Sucheta Dalal :Stockbroking: Tough times
Sucheta Dalal

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Stockbroking: Tough times  

August 9, 2011

Broking companies are paying for grave systemic flaws

Sucheta Dalal

The two SAT orders discussed above reflect how thoughtless actions by both first-line and second-line regulators are hurting the Indian capital market. Contrary to the shining image of a booming market conveyed by 24x7 business news channels and soaring stock indices, the actual picture is rather bleak. According to official reports, India’s investor population has declined from 20 million to 8 million (including investment in mutual funds) in the two decades of economic liberalisation. Trading is concentrated in the near-monopoly National Stock Exchange (NSE), which has a market share of over 90%. And the NSE’s footprint is hardly national because 65% of trading (mainly institutional) originates from Mumbai, despite its claim of having 1,000 centres across India. The IPO (initial public offering) market is also in the doldrums and there is hardly any accretion to the mutual fund population because there is no serious attempt to understand investors’ hassles in dealing with intermediaries.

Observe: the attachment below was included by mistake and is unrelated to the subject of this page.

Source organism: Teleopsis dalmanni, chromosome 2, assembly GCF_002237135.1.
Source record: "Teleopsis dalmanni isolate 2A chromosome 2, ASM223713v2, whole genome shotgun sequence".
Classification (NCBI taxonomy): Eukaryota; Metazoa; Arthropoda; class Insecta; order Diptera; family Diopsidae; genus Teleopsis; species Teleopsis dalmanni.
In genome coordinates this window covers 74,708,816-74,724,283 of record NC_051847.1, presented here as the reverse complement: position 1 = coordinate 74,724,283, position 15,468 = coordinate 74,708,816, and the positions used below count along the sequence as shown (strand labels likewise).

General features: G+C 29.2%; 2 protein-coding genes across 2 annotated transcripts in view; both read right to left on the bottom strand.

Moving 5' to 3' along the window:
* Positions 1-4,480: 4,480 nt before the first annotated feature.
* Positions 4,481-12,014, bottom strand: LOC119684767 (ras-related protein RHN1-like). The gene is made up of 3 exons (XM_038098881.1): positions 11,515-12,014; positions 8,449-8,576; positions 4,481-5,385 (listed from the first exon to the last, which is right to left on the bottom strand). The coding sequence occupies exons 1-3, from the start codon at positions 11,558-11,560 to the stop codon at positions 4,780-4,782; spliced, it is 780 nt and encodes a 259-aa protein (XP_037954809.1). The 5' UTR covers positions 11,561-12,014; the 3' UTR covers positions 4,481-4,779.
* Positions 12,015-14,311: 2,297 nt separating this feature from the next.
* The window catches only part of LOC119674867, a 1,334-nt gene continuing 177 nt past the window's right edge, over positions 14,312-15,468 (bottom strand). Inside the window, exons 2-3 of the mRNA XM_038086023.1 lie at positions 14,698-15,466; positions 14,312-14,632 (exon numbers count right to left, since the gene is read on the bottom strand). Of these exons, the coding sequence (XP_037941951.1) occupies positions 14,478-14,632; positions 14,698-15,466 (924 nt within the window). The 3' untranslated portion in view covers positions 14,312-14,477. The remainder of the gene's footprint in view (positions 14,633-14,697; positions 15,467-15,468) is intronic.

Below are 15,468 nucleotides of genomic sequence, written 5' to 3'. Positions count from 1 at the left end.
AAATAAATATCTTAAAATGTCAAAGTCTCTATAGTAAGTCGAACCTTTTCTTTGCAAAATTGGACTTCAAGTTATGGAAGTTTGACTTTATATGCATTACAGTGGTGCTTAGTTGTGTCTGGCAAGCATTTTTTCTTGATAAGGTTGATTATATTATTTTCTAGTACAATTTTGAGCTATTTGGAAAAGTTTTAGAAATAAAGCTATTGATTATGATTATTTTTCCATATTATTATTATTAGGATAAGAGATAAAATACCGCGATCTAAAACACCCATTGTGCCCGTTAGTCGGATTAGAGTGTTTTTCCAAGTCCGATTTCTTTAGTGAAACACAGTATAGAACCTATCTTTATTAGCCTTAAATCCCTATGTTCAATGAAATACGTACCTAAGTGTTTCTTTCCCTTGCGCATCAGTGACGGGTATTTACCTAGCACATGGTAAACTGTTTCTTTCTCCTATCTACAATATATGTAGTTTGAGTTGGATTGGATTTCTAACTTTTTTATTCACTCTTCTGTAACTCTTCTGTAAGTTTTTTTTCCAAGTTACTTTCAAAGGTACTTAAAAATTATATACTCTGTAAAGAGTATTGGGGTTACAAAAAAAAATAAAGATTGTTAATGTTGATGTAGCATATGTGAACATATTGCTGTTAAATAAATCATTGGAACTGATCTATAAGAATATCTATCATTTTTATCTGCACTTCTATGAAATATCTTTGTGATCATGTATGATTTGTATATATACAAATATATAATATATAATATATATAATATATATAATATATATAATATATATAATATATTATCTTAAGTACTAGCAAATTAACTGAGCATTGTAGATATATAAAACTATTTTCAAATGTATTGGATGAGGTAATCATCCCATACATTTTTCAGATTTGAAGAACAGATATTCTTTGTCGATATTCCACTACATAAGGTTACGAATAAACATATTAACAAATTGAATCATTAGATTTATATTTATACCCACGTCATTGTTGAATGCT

If investors have vanished, how can brokers survive? Pre-2008, brokerage firms rushed to raise funds to set up hundreds of branches. But they can no longer hide the consequences of high wages and operating costs, cutthroat competition for business and lack of investors. Over the past year, brokerage firms have been shutting down branches and franchise operations by the thousands. Last month, even Alchemy Share & Stock Brokers funded by Rakesh Jhunjhunwala followed Motilal Oswal, Angel Broking, Tower Capital and Mangal Keshav in cutting staff and downsizing business. Most top brokers are reporting losses or steep decline in profits and nobody is pretending anymore that this is just a temporary phase. The SEBI chairman needs to do some radical thinking to restore investor confidence and widen market participation. But ideas will only come by reaching out to people—not by appointing more committees comprising the usual set of intermediaries. 

(This article was first published in the edition of Moneylife magazine dated 28 July 2011 which was available on the newsstands on 28 July 2011.)

 


-- Sucheta Dalal



 



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